By Randy Hain
Randy Hain is a business leader, consultant, national speaker, and award-winning author of several books, including Journey to Heaven: A Road Map for Catholic Men. He is the founder and president of Serviam Partners and the co-founder and senior editor of The Integrated Catholic Life eMagazine.
On the Monday between one Christmas and New Year’s Day, I had to work for part of the day to meet a few clients, tie up loose ends for the year, and do some preparation for the New Year. It was challenging to be pulled away from my family over the holidays, especially with my easily bored sons out of school during the break. I felt guilty, but I needed to be a good steward of my business and financial responsibilities and get some of my work done.
The last meeting of the day was to be a late lunch with a new client prospect that had been scheduled several weeks before. He called me thirty minutes before our appointment to apologize and say he could not make it. Suppressing my mild irritation, we rescheduled our meeting for another day. I found myself with an unexpected extra hour. What to do? Well, I had a pile of paperwork back at my office to be handled. Perhaps I could leave messages for some of my clients or send them emails in an effort to start filling up my meeting calendar after the holidays. Maybe I could find a quiet place and write that new business blog post which had been on my mind for weeks.
I did none of these things and went home instead.
Maybe it was guilt or the prompting of the Holy Spirit, but nothing at that very moment seemed as important as going home to my wife and sons. As I pulled into the driveway, I saw my thirteen-year-old practicing his jump shot with the new basketball he received for Christmas. Without any words being exchanged we took turns shooting baskets for half an hour. We were simply a father and son having fun together and enjoying being with each other.
Then, he broke the silence. “Dad, why did that kid commit suicide?” My son’s jarring question was referring to a local high school student who had killed himself some time ago, which our family had discussed over dinner one night right after the tragedy. After talking about the possible reasons why this young man had chosen to end his own life, we talked about how difficult it is for kids today to deal with the enormous pressure schools, peers, society, and even their own families place on them. I think he was relieved to talk about this topic (he said it had been on his mind for days) and seemed reassured after we finished.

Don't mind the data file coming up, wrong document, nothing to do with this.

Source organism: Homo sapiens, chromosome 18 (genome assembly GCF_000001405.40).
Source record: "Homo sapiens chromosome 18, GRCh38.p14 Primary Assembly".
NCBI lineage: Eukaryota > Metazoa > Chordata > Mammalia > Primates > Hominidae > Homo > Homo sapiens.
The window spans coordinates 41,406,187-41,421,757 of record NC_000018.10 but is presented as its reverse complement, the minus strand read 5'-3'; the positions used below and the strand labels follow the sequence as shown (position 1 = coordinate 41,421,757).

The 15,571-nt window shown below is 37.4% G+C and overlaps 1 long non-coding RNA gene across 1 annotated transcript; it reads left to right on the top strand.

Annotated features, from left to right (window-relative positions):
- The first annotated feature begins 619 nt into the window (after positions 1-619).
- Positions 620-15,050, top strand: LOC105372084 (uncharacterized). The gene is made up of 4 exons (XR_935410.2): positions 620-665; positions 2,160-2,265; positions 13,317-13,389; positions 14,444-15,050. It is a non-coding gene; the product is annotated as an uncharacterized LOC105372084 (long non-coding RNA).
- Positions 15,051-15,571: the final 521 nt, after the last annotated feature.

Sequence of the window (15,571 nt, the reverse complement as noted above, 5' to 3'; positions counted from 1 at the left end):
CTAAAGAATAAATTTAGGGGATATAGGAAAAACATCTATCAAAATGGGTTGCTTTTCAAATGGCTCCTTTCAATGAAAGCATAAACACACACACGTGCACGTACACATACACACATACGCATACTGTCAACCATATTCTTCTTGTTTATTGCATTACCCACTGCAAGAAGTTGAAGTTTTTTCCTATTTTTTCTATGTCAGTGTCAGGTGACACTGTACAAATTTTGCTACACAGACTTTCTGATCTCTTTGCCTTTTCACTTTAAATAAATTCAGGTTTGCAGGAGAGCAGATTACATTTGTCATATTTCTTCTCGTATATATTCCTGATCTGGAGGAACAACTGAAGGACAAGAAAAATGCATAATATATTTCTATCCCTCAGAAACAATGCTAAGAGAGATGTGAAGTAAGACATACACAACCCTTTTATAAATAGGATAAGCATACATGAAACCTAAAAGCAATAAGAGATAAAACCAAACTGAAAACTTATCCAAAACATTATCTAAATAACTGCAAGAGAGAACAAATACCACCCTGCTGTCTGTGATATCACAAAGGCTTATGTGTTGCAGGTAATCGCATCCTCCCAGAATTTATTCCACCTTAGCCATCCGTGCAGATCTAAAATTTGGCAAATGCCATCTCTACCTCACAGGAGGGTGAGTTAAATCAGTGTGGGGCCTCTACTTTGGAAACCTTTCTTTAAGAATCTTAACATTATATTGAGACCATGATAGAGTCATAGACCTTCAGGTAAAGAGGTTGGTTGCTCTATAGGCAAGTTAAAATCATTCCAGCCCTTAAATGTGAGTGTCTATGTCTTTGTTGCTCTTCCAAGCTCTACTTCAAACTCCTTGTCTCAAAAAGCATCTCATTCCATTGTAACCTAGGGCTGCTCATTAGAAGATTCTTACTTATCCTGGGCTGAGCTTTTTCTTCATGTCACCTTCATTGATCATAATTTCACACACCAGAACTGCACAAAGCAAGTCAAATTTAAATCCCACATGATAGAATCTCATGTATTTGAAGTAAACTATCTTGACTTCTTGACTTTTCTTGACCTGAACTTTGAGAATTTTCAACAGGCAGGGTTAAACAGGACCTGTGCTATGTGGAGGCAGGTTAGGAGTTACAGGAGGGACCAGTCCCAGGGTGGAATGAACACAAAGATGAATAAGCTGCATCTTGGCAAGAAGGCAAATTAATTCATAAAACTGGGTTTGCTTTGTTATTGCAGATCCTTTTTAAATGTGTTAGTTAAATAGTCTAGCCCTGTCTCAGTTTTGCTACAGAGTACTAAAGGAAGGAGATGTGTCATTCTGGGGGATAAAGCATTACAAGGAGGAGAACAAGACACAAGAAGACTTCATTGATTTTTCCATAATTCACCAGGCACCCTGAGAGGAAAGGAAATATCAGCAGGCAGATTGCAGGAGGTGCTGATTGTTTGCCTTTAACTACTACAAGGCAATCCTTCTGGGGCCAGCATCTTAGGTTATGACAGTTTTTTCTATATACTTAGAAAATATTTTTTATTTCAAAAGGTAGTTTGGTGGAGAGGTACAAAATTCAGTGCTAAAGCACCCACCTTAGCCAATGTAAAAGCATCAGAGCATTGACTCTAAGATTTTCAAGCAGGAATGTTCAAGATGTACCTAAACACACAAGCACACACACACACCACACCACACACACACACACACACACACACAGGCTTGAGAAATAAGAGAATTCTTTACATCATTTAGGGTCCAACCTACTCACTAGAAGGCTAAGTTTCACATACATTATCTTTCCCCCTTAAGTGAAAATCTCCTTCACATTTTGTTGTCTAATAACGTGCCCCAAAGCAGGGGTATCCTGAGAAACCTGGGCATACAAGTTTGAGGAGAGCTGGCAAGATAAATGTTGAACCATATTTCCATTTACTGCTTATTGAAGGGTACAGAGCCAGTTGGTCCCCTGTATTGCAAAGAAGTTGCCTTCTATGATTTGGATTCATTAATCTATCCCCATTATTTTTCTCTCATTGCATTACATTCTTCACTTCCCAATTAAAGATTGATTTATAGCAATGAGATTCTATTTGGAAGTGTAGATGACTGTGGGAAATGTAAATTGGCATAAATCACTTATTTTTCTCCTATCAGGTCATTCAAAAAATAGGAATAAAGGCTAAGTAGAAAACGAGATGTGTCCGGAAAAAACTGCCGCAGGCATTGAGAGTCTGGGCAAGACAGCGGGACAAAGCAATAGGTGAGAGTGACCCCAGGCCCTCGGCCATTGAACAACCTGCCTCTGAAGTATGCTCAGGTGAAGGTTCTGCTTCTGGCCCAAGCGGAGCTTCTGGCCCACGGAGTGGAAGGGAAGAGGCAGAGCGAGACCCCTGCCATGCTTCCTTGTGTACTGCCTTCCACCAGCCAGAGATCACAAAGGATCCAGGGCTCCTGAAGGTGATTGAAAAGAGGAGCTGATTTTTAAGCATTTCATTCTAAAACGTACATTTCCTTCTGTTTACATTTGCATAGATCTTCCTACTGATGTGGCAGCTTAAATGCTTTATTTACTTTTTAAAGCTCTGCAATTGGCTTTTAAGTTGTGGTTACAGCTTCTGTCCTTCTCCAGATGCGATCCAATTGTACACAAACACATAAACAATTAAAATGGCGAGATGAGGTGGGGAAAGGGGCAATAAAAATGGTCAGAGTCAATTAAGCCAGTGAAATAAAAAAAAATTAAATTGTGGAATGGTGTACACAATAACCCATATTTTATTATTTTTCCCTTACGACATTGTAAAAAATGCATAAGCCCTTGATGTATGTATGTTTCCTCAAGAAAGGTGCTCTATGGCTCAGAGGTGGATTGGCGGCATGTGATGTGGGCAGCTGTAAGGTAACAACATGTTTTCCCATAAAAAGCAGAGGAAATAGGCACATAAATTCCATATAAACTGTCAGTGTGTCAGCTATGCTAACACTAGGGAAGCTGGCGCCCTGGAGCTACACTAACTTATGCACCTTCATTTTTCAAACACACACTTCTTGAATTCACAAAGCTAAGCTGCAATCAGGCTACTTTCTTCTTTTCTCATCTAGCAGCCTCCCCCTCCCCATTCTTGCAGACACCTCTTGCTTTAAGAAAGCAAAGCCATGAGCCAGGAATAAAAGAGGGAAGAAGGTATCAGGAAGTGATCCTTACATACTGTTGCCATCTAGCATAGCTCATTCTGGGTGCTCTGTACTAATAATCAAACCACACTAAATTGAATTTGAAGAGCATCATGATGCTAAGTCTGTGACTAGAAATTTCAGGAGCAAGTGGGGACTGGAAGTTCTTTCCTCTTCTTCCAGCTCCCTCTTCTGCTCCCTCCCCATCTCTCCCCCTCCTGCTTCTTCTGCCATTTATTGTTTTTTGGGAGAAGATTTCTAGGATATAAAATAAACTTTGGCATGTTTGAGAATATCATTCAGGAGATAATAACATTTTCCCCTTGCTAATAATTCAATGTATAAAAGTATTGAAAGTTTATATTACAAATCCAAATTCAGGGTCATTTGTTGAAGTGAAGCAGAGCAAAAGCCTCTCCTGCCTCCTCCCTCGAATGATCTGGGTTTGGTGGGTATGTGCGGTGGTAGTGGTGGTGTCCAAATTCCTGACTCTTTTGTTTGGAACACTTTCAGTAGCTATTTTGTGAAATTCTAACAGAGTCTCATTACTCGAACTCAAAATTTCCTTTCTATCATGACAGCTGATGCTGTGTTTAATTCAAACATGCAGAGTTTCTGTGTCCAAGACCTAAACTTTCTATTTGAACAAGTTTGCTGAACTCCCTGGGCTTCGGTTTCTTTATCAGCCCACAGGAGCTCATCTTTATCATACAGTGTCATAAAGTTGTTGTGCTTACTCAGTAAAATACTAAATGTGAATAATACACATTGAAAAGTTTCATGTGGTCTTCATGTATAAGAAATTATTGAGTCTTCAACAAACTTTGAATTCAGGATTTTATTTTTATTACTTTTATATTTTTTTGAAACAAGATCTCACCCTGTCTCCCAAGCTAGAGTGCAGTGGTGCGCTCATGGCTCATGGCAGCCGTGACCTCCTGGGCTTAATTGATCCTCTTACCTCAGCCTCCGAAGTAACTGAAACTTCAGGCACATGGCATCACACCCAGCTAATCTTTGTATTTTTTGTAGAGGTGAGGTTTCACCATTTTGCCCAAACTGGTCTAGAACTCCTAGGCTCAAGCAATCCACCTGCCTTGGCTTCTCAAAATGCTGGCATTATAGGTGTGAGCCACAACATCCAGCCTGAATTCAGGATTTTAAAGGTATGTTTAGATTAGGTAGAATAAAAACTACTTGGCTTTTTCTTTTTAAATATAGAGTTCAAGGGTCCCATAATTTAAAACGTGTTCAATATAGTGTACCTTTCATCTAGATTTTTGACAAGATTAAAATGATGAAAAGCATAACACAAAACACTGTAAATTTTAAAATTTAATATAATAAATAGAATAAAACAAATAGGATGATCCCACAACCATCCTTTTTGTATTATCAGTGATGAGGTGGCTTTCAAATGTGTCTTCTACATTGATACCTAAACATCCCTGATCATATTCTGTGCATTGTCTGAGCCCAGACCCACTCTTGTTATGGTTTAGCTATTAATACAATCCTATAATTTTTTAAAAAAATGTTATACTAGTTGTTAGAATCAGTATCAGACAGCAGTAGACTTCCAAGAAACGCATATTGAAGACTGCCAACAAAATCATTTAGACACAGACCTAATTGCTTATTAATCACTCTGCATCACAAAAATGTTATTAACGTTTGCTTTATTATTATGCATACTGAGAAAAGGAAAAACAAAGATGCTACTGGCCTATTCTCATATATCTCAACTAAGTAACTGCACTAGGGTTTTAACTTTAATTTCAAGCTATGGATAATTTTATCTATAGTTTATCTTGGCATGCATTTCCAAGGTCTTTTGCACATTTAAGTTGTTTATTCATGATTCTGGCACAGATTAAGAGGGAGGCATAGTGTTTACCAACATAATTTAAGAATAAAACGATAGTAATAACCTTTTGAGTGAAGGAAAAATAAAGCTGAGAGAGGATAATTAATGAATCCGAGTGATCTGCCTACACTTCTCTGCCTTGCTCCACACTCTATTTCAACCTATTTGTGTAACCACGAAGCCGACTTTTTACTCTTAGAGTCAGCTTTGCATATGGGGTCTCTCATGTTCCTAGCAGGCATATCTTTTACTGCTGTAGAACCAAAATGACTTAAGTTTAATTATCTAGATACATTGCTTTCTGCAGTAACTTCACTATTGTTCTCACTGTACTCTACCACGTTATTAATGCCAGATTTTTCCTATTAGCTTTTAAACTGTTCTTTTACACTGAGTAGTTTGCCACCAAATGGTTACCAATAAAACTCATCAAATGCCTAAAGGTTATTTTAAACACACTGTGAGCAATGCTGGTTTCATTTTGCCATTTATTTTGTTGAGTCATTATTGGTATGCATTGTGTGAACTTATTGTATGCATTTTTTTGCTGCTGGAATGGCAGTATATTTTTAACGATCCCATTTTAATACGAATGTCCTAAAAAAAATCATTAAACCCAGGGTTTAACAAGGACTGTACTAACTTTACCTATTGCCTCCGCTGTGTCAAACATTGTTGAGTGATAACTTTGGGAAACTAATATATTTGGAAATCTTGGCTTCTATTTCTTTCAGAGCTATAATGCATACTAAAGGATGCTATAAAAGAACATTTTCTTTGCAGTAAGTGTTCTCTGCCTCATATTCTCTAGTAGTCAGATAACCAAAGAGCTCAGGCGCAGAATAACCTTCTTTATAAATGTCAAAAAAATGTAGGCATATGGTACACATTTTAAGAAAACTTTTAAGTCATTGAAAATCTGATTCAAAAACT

I was very grateful at that moment to be reassured that my son takes our Catholic faith seriously and understands the wonderful recourse we have to prayer and the intercession of the saints, especially our Blessed Mother, when we face difficulties. I am especially glad that he felt comfortable talking to me about this painful subject rather than tackling it on his own.
I was even more grateful to be there for my son at that moment when he needed to get something off his chest and hear guidance and an explanation from someone he trusted. I would have missed this wonderful opportunity if I had opted for one of the various non-critical tasks I could have chosen instead. There is a profound lesson here that really hit home for me: we need to be more mindful of the choices we make about where we spend our time.
As we consider where we spend our time, I encourage all of us to put more thinking and discernment into our busy schedules and recognize that we may need to reset our priorities. Are we letting the unimportant crowd out the important? Are we missing opportunities like the one I was blessed to have with my son because of paperwork, catching up on emails, or returning one more phone call? Do we control our calendars or do our calendars control us? Do we have a disproportionate focus on the pursuit of worldly treasure when we could be spending more time in prayer, at Mass, with our loved ones, or in the service of others in need?
In this single conversation with my son, I witnessed for myself the incredible difference an hour can make. What difference will our choices about how we spend our time have on our relationships with Christ, the practice of our faith, the time we spend with our loved ones, and the important causes in need of our assistance? Remember that one of the most meaningful gifts we can give to our children doesn’t require fancy wrapping and a big red bow. This gift is simply called time.
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Randy Hain’s Journey to Heaven: A Roadmap for Catholic Men is an outstanding guide for today’s men. Providing sound wisdom and encouragement, Journey to Heaven outlines for men the steps to take in growing toward union with God.